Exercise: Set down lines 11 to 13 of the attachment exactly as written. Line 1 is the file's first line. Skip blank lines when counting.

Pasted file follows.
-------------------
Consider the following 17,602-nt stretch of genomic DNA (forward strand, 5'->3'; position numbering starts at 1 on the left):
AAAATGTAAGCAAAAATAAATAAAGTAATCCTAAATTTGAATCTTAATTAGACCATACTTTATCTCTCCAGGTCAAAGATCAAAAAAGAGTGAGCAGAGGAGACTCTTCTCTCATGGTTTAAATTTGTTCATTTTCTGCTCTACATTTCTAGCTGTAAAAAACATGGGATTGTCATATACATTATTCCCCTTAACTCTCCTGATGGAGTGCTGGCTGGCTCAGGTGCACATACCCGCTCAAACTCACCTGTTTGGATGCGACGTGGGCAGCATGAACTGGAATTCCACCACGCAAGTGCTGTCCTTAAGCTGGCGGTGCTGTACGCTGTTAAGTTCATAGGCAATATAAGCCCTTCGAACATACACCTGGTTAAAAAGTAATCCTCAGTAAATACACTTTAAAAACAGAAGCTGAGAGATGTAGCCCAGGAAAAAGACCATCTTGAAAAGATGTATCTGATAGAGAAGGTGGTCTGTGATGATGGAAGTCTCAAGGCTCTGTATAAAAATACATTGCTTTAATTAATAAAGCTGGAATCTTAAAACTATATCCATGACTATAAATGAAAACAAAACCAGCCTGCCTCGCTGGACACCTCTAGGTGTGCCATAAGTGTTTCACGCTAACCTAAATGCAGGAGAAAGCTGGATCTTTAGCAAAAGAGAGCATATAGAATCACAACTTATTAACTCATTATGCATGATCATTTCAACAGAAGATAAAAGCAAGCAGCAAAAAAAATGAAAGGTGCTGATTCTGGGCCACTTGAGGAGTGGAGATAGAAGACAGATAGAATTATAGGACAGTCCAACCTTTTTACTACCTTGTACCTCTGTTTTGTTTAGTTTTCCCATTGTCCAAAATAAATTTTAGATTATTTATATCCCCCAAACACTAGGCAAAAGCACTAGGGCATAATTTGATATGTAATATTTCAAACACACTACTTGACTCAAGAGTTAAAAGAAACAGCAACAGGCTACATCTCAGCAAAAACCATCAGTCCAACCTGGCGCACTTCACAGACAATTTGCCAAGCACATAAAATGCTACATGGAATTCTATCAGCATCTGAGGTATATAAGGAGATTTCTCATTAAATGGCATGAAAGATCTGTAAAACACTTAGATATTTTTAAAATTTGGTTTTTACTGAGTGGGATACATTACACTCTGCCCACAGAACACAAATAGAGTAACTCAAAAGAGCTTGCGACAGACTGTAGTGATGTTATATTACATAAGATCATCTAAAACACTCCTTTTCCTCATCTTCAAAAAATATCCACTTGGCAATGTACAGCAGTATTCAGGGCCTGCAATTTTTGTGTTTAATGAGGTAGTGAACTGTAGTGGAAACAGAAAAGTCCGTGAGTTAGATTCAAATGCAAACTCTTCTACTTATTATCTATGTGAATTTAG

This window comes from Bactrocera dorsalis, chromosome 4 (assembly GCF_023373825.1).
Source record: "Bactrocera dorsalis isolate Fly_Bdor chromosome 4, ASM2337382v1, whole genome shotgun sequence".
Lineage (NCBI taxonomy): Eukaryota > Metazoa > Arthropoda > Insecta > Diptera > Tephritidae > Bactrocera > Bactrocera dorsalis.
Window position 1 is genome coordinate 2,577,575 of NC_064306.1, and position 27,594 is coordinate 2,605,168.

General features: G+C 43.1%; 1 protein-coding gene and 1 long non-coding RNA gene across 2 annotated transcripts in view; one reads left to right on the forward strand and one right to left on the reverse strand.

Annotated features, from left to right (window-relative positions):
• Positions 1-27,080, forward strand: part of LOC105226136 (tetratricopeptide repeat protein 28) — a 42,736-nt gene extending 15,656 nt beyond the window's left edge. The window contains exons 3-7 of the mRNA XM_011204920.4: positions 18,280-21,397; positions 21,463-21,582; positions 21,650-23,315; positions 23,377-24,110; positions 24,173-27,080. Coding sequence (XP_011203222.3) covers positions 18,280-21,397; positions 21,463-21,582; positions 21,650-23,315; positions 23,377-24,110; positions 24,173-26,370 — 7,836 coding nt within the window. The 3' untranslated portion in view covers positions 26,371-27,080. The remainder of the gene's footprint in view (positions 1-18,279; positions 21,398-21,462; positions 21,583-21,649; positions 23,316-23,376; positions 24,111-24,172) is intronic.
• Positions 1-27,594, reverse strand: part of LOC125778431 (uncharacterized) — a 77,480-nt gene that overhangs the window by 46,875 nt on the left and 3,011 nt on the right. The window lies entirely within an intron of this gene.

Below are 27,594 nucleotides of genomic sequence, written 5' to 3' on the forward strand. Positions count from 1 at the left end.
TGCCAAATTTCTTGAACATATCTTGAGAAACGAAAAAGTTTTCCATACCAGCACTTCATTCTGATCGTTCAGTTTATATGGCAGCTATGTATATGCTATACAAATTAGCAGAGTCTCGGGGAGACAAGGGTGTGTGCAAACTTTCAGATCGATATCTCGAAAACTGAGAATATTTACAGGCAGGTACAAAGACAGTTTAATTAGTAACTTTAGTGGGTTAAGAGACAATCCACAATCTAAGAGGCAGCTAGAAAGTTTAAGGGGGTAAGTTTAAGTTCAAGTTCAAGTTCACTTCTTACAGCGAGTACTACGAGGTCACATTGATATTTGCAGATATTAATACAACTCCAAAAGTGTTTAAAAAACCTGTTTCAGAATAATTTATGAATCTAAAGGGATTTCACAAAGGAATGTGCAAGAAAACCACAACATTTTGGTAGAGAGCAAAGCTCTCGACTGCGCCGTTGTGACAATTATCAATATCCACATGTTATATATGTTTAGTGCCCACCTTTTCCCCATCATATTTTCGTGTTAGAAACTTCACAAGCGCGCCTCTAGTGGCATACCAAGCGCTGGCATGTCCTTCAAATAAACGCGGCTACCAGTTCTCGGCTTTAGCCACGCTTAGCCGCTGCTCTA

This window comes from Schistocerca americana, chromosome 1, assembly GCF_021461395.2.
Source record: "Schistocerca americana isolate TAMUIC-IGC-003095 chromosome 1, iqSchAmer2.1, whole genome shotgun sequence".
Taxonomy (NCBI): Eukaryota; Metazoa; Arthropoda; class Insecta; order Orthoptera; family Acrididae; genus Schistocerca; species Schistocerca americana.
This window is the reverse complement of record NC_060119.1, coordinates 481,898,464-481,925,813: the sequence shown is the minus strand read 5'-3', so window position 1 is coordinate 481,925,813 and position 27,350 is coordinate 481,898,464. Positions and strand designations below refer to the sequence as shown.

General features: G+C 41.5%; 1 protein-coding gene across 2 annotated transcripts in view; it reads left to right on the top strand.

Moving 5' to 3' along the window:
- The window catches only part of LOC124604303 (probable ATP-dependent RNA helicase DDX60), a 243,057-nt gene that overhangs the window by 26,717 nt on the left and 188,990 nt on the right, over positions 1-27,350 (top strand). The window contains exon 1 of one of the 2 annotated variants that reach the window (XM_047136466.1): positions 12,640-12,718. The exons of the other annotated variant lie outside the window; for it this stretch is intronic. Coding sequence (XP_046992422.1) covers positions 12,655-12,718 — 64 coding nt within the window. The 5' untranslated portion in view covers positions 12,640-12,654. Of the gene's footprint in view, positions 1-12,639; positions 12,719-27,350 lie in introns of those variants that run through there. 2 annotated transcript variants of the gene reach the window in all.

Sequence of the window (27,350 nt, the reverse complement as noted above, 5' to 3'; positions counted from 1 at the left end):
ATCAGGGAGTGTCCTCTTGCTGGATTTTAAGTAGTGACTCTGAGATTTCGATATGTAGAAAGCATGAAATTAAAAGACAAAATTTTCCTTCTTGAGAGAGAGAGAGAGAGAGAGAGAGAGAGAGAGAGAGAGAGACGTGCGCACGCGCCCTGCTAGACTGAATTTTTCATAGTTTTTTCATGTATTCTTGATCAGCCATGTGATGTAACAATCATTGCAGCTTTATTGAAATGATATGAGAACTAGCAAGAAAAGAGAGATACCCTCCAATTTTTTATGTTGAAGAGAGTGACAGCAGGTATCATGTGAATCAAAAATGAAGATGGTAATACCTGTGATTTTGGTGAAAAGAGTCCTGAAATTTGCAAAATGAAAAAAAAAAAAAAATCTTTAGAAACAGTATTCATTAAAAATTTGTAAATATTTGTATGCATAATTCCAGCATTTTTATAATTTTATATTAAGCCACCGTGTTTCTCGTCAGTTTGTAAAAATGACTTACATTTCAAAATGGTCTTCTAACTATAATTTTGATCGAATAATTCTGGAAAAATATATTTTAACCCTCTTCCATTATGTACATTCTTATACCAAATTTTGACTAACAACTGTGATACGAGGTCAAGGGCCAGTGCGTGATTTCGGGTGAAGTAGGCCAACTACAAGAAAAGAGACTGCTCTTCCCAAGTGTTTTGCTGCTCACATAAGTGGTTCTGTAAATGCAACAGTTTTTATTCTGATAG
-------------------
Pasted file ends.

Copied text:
Below are 27,594 nucleotides of genomic sequence, written 5' to 3' on the forward strand. Positions count from 1 at the left end.
TGCCAAATTTCTTGAACATATCTTGAGAAACGAAAAAGTTTTCCATACCAGCACTTCATTCTGATCGTTCAGTTTATATGGCAGCTATGTATATGCTATACAAATTAGCAGAGTCTCGGGGAGACAAGGGTGTGTGCAAACTTTCAGATCGATATCTCGAAAACTGAGAATATTTACAGGCAGGTACAAAGACAGTTTAATTAGTAACTTTAGTGGGTTAAGAGACAATCCACAATCTAAGAGGCAGCTAGAAAGTTTAAGGGGGTAAGTTTAAGTTCAAGTTCAAGTTCACTTCTTACAGCGAGTACTACGAGGTCACATTGATATTTGCAGATATTAATACAACTCCAAAAGTGTTTAAAAAACCTGTTTCAGAATAATTTATGAATCTAAAGGGATTTCACAAAGGAATGTGCAAGAAAACCACAACATTTTGGTAGAGAGCAAAGCTCTCGACTGCGCCGTTGTGACAATTATCAATATCCACATGTTATATATGTTTAGTGCCCACCTTTTCCCCATCATATTTTCGTGTTAGAAACTTCACAAGCGCGCCTCTAGTGGCATACCAAGCGCTGGCATGTCCTTCAAATAAACGCGGCTACCAGTTCTCGGCTTTAGCCACGCTTAGCCGCTGCTCTA

This window comes from Schistocerca americana, chromosome 1, assembly GCF_021461395.2.